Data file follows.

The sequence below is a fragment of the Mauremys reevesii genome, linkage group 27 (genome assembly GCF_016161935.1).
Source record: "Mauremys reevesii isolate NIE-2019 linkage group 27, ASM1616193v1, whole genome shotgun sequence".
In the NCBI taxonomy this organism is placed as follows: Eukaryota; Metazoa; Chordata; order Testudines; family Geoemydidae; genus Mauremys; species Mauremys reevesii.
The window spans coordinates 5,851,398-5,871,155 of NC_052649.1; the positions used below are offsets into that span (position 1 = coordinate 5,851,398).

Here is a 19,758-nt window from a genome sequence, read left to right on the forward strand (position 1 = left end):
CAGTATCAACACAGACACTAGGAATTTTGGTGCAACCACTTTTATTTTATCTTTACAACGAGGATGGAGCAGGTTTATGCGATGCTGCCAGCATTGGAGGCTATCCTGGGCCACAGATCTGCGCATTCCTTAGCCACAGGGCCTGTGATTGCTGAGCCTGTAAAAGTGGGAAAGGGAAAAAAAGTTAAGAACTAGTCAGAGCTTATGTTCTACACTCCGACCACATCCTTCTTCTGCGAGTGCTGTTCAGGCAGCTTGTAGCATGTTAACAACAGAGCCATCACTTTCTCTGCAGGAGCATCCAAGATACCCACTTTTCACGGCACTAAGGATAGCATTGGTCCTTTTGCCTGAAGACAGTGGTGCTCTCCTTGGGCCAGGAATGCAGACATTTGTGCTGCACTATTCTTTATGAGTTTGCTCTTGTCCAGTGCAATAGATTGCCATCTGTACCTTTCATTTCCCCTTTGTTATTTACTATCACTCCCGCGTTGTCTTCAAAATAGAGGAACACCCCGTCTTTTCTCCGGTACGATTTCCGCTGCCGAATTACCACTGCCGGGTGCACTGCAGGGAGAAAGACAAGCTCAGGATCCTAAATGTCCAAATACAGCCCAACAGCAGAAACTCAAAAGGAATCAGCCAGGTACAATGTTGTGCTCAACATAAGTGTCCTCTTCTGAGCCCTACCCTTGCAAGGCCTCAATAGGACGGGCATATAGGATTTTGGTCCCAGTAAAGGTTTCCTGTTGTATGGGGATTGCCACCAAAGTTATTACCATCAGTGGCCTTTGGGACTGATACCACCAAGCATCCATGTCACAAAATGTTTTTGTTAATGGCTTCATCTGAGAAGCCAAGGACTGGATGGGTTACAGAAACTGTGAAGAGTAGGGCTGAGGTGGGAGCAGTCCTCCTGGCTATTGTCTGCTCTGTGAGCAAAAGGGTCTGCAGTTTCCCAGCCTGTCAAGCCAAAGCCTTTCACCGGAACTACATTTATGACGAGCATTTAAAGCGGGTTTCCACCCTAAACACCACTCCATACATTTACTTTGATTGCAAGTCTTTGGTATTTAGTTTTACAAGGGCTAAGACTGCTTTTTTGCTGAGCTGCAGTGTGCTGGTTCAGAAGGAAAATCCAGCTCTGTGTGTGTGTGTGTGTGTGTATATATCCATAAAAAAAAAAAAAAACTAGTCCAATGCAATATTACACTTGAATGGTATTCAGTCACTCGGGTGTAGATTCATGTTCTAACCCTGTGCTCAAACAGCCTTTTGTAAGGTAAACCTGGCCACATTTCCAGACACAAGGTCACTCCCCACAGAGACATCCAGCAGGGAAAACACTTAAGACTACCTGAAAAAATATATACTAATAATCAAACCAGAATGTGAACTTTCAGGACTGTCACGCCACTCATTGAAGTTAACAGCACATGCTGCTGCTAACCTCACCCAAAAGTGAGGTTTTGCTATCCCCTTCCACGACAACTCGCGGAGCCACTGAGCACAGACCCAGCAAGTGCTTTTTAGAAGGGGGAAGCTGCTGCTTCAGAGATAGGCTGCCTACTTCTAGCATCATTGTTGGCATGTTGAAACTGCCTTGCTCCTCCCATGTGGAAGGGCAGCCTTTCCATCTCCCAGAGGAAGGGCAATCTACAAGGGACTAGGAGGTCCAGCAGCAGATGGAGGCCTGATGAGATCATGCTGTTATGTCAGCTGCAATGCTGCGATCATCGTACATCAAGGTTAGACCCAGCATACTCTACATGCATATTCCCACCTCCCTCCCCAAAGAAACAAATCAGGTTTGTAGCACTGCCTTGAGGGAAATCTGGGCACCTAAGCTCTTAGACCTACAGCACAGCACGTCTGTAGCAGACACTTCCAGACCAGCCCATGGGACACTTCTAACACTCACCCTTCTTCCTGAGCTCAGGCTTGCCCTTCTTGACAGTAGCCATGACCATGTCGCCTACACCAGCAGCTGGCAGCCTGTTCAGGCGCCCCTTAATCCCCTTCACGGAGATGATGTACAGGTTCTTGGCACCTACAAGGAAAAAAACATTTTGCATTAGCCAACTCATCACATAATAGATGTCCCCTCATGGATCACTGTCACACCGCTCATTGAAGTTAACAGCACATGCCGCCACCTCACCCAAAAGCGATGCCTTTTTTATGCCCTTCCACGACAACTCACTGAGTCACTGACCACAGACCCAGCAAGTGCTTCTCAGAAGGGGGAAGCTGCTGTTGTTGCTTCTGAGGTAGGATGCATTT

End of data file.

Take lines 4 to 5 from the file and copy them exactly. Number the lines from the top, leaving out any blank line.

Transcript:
The window spans coordinates 5,851,398-5,871,155 of NC_052649.1; the positions used below are offsets into that span (position 1 = coordinate 5,851,398).

Here is a 19,758-nt window from a genome sequence, read left to right on the forward strand (position 1 = left end):